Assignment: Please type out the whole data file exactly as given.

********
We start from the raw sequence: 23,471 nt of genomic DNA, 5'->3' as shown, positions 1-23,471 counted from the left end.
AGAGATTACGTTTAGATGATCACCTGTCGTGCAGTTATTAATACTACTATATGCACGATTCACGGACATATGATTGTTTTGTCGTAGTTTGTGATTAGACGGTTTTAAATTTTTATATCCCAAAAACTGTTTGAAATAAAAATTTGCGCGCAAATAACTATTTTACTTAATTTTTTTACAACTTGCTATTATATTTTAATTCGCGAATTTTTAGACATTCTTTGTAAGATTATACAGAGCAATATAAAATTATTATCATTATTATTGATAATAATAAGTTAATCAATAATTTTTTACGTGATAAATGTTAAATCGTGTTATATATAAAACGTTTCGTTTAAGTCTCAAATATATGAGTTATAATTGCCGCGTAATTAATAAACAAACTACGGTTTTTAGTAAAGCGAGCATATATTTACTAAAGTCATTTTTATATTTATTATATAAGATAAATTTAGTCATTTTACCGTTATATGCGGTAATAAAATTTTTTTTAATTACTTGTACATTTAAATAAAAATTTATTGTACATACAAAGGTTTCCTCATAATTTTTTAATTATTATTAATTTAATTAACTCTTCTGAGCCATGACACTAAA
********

We start from the raw sequence: 23,471 nt of genomic DNA, 5'->3' as shown, positions 1-23,471 counted from the left end.
AGAGATTACGTTTAGATGATCACCTGTCGTGCAGTTATTAATACTACTATATGCACGATTCACGGACATATGATTGTTTTGTCGTAGTTTGTGATTAGACGGTTTTAAATTTTTATATCCCAAAAACTGTTTGAAATAAAAATTTGCGCGCAAATAACTATTTTACTTAATTTTTTTACAACTTGCTATTATATTTTAATTCGCGAATTTTTAGACATTCTTTGTAAGATTATACAGAGCAATATAAAATTATTATCATTATTATTGATAATAATAAGTTAATCAATAATTTTTTACGTGATAAATGTTAAATCGTGTTATATATAAAACGTTTCGTTTAAGTCTCAAATATATGAGTTATAATTGCCGCGTAATTAATAAACAAACTACGGTTTTTAGTAAAGCGAGCATATATTTACTAAAGTCATTTTTATATTTATTATATAAGATAAATTTAGTCATTTTACCGTTATATGCGGTAATAAAATTTTTTTTAATTACTTGTACATTTAAATAAAAATTTATTGTACATACAAAGGTTTCCTCATAATTTTTTAATTATTATTAATTTAATTAACTCTTCTGAGCCATGACACTAAA